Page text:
No, COVID Vaccines Can't Cause Infertility in Kids

Child wearing a mask getting vaccinated.

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Key Takeways

  • A recent poll found that many parents are worried the COVID-19 vaccine may negatively impact their child’s fertility in the future.
  • Experts emphasize that there is no truth to this claim.
  • Parents should speak to a trusted medical professional when making the decision to vaccinate their child against COVID-19.

Vaccination of children aged 5 to 11 against COVID-19 is underway in the United States, but some parents are refraining from getting their kids the shot due to concerns about infertility. 

A recent survey from Kaiser Health Foundation found that 66% of parents with children between the ages of 5 and 11 were worried that the COVID-19 vaccine may negatively impact their child’s fertility in the future.

This concern poses a serious challenge to getting most U.S. children vaccinated, which is a crucial part of increasing national vaccination rates and ending the pandemic. And it’s based on a claim experts say is simply untrue.

“There is no evidence that the Pfizer COVID vaccine—the one currently approved for children 5-11 years old—causes infertility,” Maria I. Rosas, MD, a pediatric infectious disease specialist with KIDZ Medical, told Verywell. “Neither the vaccine ingredients nor the antibodies made by your body after the vaccine affect fertility.”

What This Means For You

Social media is full of COVID-19 vaccine-related misinformation, so don’t believe everything you read. If you have concerns about your child receiving the vaccine, talk to a medical professional before making a decision.

Where Does the Misinformation Stem From?

The myth, which has been circulating on social media, originally came from a letter sent to the European Medicines Agency, according to Paul Offit, MD, a Food and Drug Administration (FDA) vaccine adviser.

The pediatrician and head of the Vaccine Education Center at the Children's Hospital of Philadelphia said in a video that the letter contained an unfounded claim that there was a similarity between the SARS-CoV-2 spike protein and syncytin-1— a protein that sits on the surface of placental cells.

“So the thinking was, if you're making an antibody response to that spike protein of coronavirus, you're also inadvertently making an antibody response to this syncytin-1 protein on the surface of placental cells, which would then affect fertility,” Offit said in the video. “First of all, that wasn't true. Those two proteins are very different. It's like saying you and I both have the same social security number because they both contain the number five. So that was wrong, to begin with.”

COVID-19 Vaccines Don't Impact Fertility

Alan Copperman, MD, a reproductive endocrinologist specializing in infertility, agrees that the claim is inaccurate.

“Given that there is no significant ‘similarity in structure’ between the spike protein and placental proteins, there is no risk of cross-reaction between antibodies against the spike protein and the placenta,” Copperman, who is the Medical Director at Progyny and co-founder of the Reproductive Medicine Associates of New York, told Verywell.

Recent studies looking at people who have tried to get pregnant after being vaccinated further prove that the vaccine does not affect fertility.

“There have been studies in women trying to get pregnant that show no difference in pregnancy success between people with natural immunity, vaccinated or unvaccinated,” Rosas said.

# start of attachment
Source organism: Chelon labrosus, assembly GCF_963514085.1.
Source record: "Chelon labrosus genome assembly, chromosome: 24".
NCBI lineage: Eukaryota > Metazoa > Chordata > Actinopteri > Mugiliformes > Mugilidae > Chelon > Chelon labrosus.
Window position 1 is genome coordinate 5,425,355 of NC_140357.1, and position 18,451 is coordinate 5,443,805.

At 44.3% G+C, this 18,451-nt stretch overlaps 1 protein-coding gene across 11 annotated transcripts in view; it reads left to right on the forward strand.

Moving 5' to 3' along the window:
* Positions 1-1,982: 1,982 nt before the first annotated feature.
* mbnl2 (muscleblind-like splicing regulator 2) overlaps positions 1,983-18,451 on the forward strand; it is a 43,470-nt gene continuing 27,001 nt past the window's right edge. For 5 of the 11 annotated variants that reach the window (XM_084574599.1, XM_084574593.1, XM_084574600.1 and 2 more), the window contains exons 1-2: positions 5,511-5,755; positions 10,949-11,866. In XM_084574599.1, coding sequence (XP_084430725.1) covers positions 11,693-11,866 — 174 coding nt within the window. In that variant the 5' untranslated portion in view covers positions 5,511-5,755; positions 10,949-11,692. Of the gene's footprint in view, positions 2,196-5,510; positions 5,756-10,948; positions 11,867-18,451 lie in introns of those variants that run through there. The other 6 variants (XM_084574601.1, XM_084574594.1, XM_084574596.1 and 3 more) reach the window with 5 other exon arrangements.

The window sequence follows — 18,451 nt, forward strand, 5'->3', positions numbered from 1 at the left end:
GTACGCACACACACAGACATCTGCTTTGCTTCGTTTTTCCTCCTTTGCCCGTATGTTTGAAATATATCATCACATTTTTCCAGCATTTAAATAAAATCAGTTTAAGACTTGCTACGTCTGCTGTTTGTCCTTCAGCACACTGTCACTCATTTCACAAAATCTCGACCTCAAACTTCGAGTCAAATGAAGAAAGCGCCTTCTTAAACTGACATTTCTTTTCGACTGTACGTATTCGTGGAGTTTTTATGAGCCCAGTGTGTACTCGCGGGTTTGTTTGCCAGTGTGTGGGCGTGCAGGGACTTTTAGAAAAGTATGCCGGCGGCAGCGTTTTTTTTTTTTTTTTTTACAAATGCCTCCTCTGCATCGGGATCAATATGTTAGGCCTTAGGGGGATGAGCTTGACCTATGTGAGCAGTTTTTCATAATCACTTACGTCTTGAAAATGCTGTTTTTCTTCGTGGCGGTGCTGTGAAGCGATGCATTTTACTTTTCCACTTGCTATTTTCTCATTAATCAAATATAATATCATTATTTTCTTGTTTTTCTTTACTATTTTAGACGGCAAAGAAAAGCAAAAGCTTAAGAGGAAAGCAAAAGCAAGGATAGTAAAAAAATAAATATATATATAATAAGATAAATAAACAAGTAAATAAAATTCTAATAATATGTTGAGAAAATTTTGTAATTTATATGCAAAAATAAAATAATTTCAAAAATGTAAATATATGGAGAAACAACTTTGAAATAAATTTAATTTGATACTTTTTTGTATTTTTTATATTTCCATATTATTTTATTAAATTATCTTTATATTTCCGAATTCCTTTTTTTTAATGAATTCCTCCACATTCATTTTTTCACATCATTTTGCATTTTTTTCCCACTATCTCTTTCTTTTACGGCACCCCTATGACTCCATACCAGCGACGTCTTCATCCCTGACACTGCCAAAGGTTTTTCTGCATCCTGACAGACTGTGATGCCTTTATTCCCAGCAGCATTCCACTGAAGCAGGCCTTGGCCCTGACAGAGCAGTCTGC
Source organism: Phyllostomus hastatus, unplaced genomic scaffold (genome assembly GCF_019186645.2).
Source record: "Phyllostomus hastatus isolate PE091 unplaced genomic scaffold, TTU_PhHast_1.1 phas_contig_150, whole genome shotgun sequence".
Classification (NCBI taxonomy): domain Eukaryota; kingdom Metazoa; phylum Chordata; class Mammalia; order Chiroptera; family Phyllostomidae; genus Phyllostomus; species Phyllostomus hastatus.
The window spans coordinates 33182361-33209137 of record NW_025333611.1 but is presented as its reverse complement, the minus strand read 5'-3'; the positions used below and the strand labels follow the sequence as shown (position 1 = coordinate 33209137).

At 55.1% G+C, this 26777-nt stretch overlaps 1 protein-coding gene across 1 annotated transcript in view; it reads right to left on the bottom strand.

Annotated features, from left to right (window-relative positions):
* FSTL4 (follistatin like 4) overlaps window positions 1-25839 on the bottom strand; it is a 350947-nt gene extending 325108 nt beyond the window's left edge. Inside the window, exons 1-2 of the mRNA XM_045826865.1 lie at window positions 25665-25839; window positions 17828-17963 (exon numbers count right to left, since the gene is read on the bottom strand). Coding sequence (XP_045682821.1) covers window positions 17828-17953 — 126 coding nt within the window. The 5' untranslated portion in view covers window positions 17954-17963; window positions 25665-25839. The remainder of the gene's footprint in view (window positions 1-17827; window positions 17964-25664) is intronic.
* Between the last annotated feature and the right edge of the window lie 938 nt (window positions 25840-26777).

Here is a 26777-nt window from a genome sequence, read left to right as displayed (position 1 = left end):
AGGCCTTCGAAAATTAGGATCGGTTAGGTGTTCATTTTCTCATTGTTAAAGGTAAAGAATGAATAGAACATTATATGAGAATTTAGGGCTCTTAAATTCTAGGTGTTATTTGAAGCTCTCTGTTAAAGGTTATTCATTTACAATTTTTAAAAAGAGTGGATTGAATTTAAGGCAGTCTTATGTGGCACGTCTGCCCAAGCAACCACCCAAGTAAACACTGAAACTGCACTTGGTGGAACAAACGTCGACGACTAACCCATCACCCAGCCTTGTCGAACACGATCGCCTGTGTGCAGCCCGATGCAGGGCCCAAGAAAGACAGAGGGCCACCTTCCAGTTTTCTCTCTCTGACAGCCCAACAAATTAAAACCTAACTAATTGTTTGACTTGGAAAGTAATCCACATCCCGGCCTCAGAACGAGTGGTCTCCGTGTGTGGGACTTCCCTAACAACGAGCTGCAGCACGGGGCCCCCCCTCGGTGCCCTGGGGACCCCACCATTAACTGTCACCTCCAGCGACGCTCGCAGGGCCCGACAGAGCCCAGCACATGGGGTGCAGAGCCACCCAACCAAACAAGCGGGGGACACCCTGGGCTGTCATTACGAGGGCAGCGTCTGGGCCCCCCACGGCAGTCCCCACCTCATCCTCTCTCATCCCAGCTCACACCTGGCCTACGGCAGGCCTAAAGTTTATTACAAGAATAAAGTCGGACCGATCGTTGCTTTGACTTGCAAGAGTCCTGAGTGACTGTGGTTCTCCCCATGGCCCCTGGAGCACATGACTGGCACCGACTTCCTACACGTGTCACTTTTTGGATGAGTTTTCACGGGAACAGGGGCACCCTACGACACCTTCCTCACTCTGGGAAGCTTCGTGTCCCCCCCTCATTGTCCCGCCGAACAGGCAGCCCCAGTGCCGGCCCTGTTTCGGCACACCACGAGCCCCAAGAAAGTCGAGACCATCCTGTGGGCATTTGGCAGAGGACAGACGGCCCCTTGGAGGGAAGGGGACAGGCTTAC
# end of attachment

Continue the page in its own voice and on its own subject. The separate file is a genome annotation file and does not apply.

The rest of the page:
Due to the novelty of both COVID-19 and the vaccines, it’s too early to know with complete certainty what long-term effects may arise in the years to come. But reproductive endocrinologist Kaylen Silverberg, MD, told Verywell there is no data that indicates the COVID-19 vaccine can or does impact fertility.

Meanwhile, there is ongoing research suggesting that getting COVID-19 may impact male infertility.

“From our knowledge of how the vaccine works, there is no obvious mechanism by which the vaccine should be able to affect fertility,” he told Verywell. “After reviewing all of the data collected so far, the American Fertility Society, The American College of Obstetricians and Gynecologists, and the Centers for Disease Control and Prevention (CDC) all agree that there's no evidence that the COVID vaccines impact infertility.”

Despite this fact, misinformation about vaccine side effects continues to circulate on social media. Experts advise you not to trust everything you see circulating on the web.

“As we have all have learned over the past few years, there is much information on social media that is unverified,” Silverberg said. “The best thing to do if you have concerns about the vaccine is to talk to your doctor. Physicians are well informed, and you should consider placing your trust in them rather than in unsubstantiated posts on the internet.”

The information in this article is current as of the date listed, which means newer information may be available when you read this. For the most recent updates on COVID-19, visit our coronavirus news page.

3 Sources
Verywell Health uses only high-quality sources, including peer-reviewed studies, to support the facts within our articles. Read our editorial process to learn more about how we fact-check and keep our content accurate, reliable, and trustworthy.
  1. Kaiser Family Foundation. KFF COVID-19 Vaccine Monitor

  2. Morris R. SARS-CoV-2 spike protein seropositivity from vaccination or infection does not cause sterility. F S Rep. 2021;2(3):253-255. doi:10.1016/j.xfre.2021.05.010

  3. Rajak P, Roy S, Dutta M et al. Understanding the cross-talk between mediators of infertility and COVID-19. Reprod Biol. 2021;21(4):100559. doi:10.1016/j.repbio.2021.100559

By Mira Miller
Mira Miller is a freelance writer specializing in mental health, women's health, and culture.